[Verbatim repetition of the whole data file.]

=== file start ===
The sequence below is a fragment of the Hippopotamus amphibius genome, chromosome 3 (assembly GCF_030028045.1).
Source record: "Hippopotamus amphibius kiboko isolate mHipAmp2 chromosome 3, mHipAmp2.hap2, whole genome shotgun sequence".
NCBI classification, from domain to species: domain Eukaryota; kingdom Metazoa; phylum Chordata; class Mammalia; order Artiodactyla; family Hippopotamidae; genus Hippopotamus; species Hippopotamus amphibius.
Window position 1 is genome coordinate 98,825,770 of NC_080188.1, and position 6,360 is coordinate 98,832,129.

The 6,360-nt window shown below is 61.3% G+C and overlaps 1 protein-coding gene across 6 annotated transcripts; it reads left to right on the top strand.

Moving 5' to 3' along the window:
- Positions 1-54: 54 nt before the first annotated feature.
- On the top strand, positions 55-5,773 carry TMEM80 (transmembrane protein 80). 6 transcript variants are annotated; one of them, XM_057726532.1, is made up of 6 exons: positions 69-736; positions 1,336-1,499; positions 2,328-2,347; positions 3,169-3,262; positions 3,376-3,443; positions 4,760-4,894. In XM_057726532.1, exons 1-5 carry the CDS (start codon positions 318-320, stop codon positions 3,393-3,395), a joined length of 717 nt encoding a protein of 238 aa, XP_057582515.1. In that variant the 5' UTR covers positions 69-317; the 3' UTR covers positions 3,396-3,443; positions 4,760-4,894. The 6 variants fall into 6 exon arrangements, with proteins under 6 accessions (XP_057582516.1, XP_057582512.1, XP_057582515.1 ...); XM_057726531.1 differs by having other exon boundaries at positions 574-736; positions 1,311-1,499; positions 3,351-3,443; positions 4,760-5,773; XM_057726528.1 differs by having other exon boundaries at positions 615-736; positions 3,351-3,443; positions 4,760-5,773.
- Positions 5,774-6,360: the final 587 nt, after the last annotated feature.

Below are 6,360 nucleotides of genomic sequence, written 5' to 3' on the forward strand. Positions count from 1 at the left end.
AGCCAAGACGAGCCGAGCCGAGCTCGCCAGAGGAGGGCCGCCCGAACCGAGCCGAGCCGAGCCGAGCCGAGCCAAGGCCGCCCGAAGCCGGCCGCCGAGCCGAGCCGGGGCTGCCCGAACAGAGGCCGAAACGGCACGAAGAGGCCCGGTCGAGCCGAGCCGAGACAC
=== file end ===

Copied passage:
The sequence below is a fragment of the Hippopotamus amphibius genome, chromosome 3 (assembly GCF_030028045.1).
Source record: "Hippopotamus amphibius kiboko isolate mHipAmp2 chromosome 3, mHipAmp2.hap2, whole genome shotgun sequence".
NCBI classification, from domain to species: domain Eukaryota; kingdom Metazoa; phylum Chordata; class Mammalia; order Artiodactyla; family Hippopotamidae; genus Hippopotamus; species Hippopotamus amphibius.
Window position 1 is genome coordinate 98,825,770 of NC_080188.1, and position 6,360 is coordinate 98,832,129.

The 6,360-nt window shown below is 61.3% G+C and overlaps 1 protein-coding gene across 6 annotated transcripts; it reads left to right on the top strand.

Moving 5' to 3' along the window:
- Positions 1-54: 54 nt before the first annotated feature.
- On the top strand, positions 55-5,773 carry TMEM80 (transmembrane protein 80). 6 transcript variants are annotated; one of them, XM_057726532.1, is made up of 6 exons: positions 69-736; positions 1,336-1,499; positions 2,328-2,347; positions 3,169-3,262; positions 3,376-3,443; positions 4,760-4,894. In XM_057726532.1, exons 1-5 carry the CDS (start codon positions 318-320, stop codon positions 3,393-3,395), a joined length of 717 nt encoding a protein of 238 aa, XP_057582515.1. In that variant the 5' UTR covers positions 69-317; the 3' UTR covers positions 3,396-3,443; positions 4,760-4,894. The 6 variants fall into 6 exon arrangements, with proteins under 6 accessions (XP_057582516.1, XP_057582512.1, XP_057582515.1 ...); XM_057726531.1 differs by having other exon boundaries at positions 574-736; positions 1,311-1,499; positions 3,351-3,443; positions 4,760-5,773; XM_057726528.1 differs by having other exon boundaries at positions 615-736; positions 3,351-3,443; positions 4,760-5,773.
- Positions 5,774-6,360: the final 587 nt, after the last annotated feature.

Below are 6,360 nucleotides of genomic sequence, written 5' to 3' on the forward strand. Positions count from 1 at the left end.
AGCCAAGACGAGCCGAGCCGAGCTCGCCAGAGGAGGGCCGCCCGAACCGAGCCGAGCCGAGCCGAGCCGAGCCAAGGCCGCCCGAAGCCGGCCGCCGAGCCGAGCCGGGGCTGCCCGAACAGAGGCCGAAACGGCACGAAGAGGCCCGGTCGAGCCGAGCCGAGACAC